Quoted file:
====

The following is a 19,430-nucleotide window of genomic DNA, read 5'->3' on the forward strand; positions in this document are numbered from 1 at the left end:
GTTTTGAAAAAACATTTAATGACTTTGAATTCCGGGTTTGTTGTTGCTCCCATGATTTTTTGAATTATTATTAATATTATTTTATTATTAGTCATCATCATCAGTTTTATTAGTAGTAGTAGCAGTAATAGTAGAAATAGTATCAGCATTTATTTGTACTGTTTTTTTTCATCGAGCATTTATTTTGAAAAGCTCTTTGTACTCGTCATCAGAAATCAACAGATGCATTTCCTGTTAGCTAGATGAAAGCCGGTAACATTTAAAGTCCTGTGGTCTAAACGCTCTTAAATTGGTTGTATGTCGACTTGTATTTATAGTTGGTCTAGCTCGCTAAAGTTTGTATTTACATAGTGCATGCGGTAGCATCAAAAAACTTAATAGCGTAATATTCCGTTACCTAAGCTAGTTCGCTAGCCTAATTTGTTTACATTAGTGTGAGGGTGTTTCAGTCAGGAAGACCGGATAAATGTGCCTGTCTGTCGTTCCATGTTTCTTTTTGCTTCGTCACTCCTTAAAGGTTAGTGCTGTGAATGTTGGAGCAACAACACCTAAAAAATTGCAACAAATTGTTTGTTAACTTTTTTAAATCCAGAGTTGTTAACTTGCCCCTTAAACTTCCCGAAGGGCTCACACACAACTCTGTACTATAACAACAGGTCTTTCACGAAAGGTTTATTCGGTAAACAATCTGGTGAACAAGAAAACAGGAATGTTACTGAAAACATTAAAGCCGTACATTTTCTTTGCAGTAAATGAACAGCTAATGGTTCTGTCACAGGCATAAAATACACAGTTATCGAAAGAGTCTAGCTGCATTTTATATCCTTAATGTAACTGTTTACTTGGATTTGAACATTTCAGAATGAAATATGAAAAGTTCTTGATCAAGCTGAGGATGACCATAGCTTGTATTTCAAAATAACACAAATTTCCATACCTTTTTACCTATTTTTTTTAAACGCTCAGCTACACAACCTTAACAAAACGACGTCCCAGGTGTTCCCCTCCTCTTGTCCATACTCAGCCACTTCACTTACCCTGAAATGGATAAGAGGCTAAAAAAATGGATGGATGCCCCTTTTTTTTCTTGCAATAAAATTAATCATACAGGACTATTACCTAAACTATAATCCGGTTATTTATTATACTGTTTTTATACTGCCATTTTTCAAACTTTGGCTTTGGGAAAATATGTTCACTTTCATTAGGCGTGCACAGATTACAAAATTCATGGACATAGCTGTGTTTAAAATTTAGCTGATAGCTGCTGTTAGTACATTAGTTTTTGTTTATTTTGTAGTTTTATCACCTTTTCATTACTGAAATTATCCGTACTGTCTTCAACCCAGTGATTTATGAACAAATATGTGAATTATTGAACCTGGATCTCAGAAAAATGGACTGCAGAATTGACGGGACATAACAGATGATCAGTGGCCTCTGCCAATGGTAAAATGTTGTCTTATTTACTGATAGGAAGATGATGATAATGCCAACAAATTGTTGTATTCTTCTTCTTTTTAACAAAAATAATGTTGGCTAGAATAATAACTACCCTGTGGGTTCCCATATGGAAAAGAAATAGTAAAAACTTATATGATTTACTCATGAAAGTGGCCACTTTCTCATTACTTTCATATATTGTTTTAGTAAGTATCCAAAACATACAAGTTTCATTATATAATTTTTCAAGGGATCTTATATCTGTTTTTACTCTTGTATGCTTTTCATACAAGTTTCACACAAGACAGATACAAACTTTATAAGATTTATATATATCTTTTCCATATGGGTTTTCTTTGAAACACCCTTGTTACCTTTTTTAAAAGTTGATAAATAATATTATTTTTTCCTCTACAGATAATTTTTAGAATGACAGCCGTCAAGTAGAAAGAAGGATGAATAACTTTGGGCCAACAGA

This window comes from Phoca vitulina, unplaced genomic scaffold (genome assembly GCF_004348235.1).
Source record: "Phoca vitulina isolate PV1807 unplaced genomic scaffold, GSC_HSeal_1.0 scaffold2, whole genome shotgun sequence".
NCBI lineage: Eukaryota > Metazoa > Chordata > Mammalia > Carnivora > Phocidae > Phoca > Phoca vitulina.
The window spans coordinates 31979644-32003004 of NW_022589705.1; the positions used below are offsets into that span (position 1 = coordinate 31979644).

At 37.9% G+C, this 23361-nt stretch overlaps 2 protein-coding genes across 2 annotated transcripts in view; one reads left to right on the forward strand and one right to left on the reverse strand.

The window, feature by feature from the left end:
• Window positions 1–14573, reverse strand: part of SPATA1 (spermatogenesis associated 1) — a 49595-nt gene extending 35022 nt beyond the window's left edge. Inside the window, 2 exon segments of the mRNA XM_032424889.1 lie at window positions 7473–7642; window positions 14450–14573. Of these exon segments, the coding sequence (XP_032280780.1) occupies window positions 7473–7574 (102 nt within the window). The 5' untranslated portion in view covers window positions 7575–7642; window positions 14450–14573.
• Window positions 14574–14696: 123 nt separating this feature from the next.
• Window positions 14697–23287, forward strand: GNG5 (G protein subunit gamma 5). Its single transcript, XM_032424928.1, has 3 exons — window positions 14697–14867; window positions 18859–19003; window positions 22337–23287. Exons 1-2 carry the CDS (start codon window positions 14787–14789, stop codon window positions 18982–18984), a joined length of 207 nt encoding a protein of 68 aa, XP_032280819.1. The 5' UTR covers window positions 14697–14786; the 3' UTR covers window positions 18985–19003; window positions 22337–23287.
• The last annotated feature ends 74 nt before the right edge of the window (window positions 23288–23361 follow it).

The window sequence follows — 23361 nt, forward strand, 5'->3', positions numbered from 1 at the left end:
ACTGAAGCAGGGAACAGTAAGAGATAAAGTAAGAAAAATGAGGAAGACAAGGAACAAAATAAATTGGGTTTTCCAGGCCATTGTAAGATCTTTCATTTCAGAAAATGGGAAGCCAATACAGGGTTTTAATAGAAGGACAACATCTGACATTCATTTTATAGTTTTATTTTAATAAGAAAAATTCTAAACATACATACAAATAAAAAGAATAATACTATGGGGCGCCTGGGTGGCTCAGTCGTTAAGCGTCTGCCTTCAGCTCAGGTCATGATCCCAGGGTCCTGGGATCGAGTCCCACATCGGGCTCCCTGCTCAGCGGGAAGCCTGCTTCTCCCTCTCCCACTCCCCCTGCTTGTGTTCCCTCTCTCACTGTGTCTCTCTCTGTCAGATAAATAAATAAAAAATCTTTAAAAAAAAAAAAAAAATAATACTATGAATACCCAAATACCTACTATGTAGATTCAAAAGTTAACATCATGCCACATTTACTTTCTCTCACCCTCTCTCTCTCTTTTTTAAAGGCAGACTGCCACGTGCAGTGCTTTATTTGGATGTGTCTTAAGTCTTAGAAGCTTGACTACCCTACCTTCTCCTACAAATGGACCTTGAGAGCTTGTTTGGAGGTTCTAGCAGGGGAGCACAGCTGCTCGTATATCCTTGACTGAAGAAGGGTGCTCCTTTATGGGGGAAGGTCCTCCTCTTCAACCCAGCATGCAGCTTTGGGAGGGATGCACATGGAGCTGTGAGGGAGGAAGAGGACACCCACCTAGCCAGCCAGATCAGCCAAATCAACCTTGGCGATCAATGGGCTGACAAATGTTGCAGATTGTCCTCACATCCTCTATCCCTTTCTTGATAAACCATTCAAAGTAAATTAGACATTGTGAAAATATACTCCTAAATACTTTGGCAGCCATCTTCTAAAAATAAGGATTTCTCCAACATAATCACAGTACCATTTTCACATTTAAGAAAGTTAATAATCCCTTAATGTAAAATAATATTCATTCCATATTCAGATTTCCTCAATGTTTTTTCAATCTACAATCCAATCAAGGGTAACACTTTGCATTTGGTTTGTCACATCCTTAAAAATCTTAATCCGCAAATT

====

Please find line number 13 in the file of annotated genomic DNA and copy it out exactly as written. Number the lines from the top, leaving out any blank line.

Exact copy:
The window sequence follows — 23361 nt, forward strand, 5'->3', positions numbered from 1 at the left end: